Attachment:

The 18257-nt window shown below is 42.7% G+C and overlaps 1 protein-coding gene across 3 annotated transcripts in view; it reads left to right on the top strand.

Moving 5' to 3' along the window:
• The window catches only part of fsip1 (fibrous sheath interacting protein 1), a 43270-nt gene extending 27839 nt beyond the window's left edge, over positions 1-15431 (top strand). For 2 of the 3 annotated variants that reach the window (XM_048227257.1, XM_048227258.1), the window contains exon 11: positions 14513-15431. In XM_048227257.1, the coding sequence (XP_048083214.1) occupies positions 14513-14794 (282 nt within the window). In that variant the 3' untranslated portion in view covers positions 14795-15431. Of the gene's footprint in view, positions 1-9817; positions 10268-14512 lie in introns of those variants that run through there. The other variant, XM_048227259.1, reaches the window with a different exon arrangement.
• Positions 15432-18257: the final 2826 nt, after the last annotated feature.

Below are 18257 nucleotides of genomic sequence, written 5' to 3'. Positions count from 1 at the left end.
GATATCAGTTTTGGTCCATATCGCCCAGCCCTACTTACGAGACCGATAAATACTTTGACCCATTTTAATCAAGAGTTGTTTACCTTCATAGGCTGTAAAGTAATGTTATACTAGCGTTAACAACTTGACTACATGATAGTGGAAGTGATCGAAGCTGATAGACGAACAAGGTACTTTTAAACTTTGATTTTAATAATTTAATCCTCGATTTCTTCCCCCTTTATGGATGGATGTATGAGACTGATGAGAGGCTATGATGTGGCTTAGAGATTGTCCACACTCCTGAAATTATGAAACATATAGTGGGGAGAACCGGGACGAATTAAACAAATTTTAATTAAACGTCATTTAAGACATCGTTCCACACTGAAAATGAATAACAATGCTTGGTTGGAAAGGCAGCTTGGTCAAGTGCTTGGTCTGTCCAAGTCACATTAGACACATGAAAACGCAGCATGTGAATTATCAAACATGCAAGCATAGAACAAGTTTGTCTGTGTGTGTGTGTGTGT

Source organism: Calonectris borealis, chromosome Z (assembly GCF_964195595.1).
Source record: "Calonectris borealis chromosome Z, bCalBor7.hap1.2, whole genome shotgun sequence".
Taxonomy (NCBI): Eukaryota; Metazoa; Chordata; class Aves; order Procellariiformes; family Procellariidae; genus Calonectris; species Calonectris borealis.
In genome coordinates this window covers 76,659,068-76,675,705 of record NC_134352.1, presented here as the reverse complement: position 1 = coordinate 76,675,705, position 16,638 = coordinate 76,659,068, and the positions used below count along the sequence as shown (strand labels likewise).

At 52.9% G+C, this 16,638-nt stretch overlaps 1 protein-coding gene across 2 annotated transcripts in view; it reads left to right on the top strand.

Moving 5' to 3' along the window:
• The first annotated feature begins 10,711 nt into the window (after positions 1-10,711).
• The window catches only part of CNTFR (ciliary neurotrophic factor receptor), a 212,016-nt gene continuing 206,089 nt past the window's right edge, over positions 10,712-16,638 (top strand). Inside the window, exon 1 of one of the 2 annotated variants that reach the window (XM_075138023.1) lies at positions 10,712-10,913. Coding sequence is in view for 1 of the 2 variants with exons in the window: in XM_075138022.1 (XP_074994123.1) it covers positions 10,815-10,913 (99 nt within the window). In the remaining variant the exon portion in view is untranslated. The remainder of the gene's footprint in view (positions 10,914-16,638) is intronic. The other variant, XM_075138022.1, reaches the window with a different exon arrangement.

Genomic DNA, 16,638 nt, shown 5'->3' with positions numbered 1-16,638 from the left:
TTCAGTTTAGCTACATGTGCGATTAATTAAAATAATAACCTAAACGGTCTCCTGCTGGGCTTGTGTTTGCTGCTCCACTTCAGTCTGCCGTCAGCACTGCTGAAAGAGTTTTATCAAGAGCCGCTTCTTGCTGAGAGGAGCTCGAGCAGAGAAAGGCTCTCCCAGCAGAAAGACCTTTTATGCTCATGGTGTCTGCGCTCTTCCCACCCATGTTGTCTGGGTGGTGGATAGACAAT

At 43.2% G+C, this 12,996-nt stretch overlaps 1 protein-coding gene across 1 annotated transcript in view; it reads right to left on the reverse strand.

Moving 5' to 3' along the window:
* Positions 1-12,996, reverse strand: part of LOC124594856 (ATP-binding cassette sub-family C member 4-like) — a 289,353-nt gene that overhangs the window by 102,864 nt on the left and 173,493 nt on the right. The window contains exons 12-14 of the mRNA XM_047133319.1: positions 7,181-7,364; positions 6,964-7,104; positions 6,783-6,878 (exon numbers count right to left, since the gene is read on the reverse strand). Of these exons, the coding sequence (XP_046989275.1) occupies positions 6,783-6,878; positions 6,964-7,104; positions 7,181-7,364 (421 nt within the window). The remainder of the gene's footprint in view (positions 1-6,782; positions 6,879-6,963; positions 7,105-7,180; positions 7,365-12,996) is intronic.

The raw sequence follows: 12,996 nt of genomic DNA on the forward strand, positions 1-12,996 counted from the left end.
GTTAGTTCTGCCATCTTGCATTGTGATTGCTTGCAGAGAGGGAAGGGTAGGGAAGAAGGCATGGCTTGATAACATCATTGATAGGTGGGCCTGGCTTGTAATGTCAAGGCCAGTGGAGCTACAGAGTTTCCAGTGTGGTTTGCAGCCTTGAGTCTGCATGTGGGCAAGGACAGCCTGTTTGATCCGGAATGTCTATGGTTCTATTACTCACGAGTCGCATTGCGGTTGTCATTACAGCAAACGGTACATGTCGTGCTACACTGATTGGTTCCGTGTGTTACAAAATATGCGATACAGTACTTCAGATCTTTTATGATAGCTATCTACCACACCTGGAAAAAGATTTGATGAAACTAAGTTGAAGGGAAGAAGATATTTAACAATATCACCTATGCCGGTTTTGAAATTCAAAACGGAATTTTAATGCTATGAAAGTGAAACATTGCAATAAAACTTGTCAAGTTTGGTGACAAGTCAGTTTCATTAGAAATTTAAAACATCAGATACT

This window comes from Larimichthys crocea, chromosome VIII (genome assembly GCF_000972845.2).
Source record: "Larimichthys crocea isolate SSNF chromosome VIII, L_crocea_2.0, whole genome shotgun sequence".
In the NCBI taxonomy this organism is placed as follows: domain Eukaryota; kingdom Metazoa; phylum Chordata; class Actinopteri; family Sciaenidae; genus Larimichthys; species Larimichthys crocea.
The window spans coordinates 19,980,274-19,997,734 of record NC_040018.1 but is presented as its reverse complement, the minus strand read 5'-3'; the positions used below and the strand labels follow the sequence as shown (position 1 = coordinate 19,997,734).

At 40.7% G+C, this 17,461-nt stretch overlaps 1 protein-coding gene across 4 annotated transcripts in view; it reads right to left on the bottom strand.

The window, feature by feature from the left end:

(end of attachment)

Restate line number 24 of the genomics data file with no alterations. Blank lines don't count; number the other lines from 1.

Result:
In the NCBI taxonomy this organism is placed as follows: domain Eukaryota; kingdom Metazoa; phylum Chordata; class Actinopteri; family Sciaenidae; genus Larimichthys; species Larimichthys crocea.